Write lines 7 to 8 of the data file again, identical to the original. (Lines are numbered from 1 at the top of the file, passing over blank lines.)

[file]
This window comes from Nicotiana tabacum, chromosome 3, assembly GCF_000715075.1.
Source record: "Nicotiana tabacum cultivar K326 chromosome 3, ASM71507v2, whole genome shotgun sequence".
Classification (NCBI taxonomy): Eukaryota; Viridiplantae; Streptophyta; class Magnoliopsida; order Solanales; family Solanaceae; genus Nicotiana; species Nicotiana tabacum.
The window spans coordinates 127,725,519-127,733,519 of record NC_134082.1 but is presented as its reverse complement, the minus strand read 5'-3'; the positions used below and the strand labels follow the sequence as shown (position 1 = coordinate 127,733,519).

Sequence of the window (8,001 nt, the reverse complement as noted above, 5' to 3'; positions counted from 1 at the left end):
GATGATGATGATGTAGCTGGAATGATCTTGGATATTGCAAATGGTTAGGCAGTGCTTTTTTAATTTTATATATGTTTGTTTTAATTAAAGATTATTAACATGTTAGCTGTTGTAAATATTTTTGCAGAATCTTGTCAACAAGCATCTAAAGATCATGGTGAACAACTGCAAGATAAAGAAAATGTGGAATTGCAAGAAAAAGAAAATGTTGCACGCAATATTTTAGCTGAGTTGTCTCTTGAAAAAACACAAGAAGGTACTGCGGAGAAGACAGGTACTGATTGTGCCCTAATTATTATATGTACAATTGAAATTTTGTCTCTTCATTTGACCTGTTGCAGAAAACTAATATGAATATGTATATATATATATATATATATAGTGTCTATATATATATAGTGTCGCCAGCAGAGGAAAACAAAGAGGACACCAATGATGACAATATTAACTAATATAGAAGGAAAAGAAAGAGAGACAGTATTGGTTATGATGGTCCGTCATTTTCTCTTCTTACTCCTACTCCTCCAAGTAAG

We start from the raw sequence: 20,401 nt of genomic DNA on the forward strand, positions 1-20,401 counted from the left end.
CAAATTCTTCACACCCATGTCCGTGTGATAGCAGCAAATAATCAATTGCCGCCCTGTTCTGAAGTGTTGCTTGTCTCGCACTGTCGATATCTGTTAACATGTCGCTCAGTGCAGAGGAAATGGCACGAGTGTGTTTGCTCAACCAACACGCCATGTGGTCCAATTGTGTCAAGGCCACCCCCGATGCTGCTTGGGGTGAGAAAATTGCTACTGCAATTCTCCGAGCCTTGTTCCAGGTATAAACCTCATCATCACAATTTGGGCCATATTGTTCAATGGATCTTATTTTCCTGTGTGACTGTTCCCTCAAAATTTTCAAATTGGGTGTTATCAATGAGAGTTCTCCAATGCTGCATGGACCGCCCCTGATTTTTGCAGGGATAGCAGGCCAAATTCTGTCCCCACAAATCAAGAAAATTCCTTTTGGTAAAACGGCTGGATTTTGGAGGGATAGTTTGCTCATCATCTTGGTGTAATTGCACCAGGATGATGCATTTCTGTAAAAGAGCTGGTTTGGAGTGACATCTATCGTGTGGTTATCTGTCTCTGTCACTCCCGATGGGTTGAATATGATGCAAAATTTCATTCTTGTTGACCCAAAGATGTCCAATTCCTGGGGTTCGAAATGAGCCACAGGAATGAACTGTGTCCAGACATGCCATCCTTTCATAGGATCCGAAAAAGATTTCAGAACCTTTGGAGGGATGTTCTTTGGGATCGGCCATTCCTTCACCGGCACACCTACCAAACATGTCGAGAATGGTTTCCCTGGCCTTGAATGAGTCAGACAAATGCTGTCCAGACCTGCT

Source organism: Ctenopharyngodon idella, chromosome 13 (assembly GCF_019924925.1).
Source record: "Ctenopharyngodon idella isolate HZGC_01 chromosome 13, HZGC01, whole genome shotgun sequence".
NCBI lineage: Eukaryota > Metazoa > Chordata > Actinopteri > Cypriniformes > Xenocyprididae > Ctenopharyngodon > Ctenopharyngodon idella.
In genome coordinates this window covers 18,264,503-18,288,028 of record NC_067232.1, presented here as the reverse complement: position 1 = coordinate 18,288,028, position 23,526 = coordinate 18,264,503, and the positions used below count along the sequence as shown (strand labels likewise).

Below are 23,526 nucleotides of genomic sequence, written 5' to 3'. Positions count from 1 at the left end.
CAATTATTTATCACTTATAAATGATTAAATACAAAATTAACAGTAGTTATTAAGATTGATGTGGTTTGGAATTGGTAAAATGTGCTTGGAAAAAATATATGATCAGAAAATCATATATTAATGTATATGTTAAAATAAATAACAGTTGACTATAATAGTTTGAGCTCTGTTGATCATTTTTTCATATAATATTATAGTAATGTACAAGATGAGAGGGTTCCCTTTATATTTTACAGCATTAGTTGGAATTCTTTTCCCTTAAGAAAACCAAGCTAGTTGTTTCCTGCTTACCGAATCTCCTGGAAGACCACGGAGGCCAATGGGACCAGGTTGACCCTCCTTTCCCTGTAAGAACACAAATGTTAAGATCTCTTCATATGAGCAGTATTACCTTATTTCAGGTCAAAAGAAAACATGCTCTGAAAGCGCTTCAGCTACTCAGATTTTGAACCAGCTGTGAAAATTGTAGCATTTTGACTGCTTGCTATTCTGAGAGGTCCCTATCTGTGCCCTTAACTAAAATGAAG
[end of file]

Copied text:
We start from the raw sequence: 20,401 nt of genomic DNA on the forward strand, positions 1-20,401 counted from the left end.
CAAATTCTTCACACCCATGTCCGTGTGATAGCAGCAAATAATCAATTGCCGCCCTGTTCTGAAGTGTTGCTTGTCTCGCACTGTCGATATCTGTTAACATGTCGCTCAGTGCAGAGGAAATGGCACGAGTGTGTTTGCTCAACCAACACGCCATGTGGTCCAATTGTGTCAAGGCCACCCCCGATGCTGCTTGGGGTGAGAAAATTGCTACTGCAATTCTCCGAGCCTTGTTCCAGGTATAAACCTCATCATCACAATTTGGGCCATATTGTTCAATGGATCTTATTTTCCTGTGTGACTGTTCCCTCAAAATTTTCAAATTGGGTGTTATCAATGAGAGTTCTCCAATGCTGCATGGACCGCCCCTGATTTTTGCAGGGATAGCAGGCCAAATTCTGTCCCCACAAATCAAGAAAATTCCTTTTGGTAAAACGGCTGGATTTTGGAGGGATAGTTTGCTCATCATCTTGGTGTAATTGCACCAGGATGATGCATTTCTGTAAAAGAGCTGGTTTGGAGTGACATCTATCGTGTGGTTATCTGTCTCTGTCACTCCCGATGGGTTGAATATGATGCAAAATTTCATTCTTGTTGACCCAAAGATGTCCAATTCCTGGGGTTCGAAATGAGCCACAGGAATGAACTGTGTCCAGACATGCCATCCTTTCATAGGATCCGAAAAAGATTTCAGAACCTTTGGAGGGATGTTCTTTGGGATCGGCCATTCCTTCACCGGCACACCTACCAAACATGTCGAGAATGGTTTCCCTGGCCTTGAATGAGTCAGACAAATGCTGTCCAGACCTGCT